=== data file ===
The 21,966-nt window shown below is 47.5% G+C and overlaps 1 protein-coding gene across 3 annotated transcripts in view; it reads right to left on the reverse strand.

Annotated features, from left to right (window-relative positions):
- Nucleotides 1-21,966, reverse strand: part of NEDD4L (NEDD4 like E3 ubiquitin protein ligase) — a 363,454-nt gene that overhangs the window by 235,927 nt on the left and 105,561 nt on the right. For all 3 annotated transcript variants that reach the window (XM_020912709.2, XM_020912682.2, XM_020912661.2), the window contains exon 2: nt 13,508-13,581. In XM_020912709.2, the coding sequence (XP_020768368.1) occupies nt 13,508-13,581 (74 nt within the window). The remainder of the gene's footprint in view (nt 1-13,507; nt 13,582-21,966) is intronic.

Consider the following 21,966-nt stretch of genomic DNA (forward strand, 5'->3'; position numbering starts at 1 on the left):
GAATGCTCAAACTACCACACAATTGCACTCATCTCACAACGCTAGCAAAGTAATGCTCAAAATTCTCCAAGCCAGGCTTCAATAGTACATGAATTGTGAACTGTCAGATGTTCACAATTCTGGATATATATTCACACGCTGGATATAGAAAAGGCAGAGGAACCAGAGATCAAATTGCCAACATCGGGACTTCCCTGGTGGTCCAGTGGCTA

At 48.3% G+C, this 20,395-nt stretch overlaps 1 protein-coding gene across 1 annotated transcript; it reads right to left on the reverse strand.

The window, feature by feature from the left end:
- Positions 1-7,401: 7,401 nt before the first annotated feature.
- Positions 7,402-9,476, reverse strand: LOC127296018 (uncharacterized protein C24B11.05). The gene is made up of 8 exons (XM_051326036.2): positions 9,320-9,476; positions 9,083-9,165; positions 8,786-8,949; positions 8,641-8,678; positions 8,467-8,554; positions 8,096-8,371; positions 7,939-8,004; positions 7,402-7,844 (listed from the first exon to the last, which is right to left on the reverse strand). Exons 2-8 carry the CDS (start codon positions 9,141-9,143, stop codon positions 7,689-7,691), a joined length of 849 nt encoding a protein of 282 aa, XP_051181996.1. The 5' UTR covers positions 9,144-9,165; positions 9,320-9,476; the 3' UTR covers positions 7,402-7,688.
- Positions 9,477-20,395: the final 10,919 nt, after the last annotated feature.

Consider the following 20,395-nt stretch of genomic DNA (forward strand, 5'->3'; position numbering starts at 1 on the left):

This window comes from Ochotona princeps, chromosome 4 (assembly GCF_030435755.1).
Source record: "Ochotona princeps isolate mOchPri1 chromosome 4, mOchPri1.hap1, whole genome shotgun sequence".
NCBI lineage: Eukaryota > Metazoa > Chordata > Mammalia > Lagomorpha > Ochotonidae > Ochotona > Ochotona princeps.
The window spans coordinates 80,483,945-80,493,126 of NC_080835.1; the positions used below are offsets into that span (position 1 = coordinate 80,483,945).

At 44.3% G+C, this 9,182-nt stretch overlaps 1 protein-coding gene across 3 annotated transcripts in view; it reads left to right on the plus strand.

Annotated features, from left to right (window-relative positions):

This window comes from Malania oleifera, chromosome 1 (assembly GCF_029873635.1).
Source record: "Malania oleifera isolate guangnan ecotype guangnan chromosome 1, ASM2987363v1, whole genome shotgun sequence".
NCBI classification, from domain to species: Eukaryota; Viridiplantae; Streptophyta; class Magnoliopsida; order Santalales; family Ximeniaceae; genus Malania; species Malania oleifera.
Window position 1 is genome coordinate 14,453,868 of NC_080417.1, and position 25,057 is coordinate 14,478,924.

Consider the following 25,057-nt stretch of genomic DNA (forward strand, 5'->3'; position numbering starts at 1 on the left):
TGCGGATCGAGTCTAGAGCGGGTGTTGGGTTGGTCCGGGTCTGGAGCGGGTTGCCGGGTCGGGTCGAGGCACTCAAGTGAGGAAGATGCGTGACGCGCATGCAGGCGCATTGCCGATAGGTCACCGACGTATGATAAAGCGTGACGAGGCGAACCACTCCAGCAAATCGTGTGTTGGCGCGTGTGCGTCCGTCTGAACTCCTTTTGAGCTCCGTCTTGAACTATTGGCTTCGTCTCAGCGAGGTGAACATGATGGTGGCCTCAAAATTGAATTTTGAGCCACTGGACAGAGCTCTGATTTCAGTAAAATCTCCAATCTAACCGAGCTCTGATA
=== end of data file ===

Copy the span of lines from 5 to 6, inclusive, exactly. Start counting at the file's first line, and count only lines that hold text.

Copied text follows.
GAATGCTCAAACTACCACACAATTGCACTCATCTCACAACGCTAGCAAAGTAATGCTCAAAATTCTCCAAGCCAGGCTTCAATAGTACATGAATTGTGAACTGTCAGATGTTCACAATTCTGGATATATATTCACACGCTGGATATAGAAAAGGCAGAGGAACCAGAGATCAAATTGCCAACATCGGGACTTCCCTGGTGGTCCAGTGGCTA

At 48.3% G+C, this 20,395-nt stretch overlaps 1 protein-coding gene across 1 annotated transcript; it reads right to left on the reverse strand.